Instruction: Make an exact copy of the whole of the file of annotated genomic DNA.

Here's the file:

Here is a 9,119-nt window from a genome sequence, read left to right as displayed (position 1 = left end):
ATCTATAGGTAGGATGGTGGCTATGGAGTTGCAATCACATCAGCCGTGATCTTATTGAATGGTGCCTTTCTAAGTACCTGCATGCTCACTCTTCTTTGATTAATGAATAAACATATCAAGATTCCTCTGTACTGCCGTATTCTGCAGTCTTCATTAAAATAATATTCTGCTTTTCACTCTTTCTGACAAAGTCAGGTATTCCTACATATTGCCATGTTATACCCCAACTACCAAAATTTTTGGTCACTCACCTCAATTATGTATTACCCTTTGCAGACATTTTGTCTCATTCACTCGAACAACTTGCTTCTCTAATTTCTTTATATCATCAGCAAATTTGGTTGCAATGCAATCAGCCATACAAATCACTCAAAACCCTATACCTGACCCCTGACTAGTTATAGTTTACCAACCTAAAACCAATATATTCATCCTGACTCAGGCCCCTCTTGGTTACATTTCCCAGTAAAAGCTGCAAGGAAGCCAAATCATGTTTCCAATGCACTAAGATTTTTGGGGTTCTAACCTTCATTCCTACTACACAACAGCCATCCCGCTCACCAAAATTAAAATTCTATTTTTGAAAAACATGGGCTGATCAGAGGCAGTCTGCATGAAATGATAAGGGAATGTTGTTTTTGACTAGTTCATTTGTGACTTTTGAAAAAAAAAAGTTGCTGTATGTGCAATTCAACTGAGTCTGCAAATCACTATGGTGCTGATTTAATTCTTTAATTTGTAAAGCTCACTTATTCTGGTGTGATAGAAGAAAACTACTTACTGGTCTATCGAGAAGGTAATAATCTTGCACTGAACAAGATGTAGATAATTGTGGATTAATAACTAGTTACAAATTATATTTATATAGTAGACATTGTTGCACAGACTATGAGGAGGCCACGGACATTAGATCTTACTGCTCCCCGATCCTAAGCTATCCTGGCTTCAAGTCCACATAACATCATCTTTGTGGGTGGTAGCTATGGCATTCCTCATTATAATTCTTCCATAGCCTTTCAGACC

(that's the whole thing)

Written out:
Here is a 9,119-nt window from a genome sequence, read left to right as displayed (position 1 = left end):
ATCTATAGGTAGGATGGTGGCTATGGAGTTGCAATCACATCAGCCGTGATCTTATTGAATGGTGCCTTTCTAAGTACCTGCATGCTCACTCTTCTTTGATTAATGAATAAACATATCAAGATTCCTCTGTACTGCCGTATTCTGCAGTCTTCATTAAAATAATATTCTGCTTTTCACTCTTTCTGACAAAGTCAGGTATTCCTACATATTGCCATGTTATACCCCAACTACCAAAATTTTTGGTCACTCACCTCAATTATGTATTACCCTTTGCAGACATTTTGTCTCATTCACTCGAACAACTTGCTTCTCTAATTTCTTTATATCATCAGCAAATTTGGTTGCAATGCAATCAGCCATACAAATCACTCAAAACCCTATACCTGACCCCTGACTAGTTATAGTTTACCAACCTAAAACCAATATATTCATCCTGACTCAGGCCCCTCTTGGTTACATTTCCCAGTAAAAGCTGCAAGGAAGCCAAATCATGTTTCCAATGCACTAAGATTTTTGGGGTTCTAACCTTCATTCCTACTACACAACAGCCATCCCGCTCACCAAAATTAAAATTCTATTTTTGAAAAACATGGGCTGATCAGAGGCAGTCTGCATGAAATGATAAGGGAATGTTGTTTTTGACTAGTTCATTTGTGACTTTTGAAAAAAAAAAGTTGCTGTATGTGCAATTCAACTGAGTCTGCAAATCACTATGGTGCTGATTTAATTCTTTAATTTGTAAAGCTCACTTATTCTGGTGTGATAGAAGAAAACTACTTACTGGTCTATCGAGAAGGTAATAATCTTGCACTGAACAAGATGTAGATAATTGTGGATTAATAACTAGTTACAAATTATATTTATATAGTAGACATTGTTGCACAGACTATGAGGAGGCCACGGACATTAGATCTTACTGCTCCCCGATCCTAAGCTATCCTGGCTTCAAGTCCACATAACATCATCTTTGTGGGTGGTAGCTATGGCATTCCTCATTATAATTCTTCCATAGCCTTTCAGACC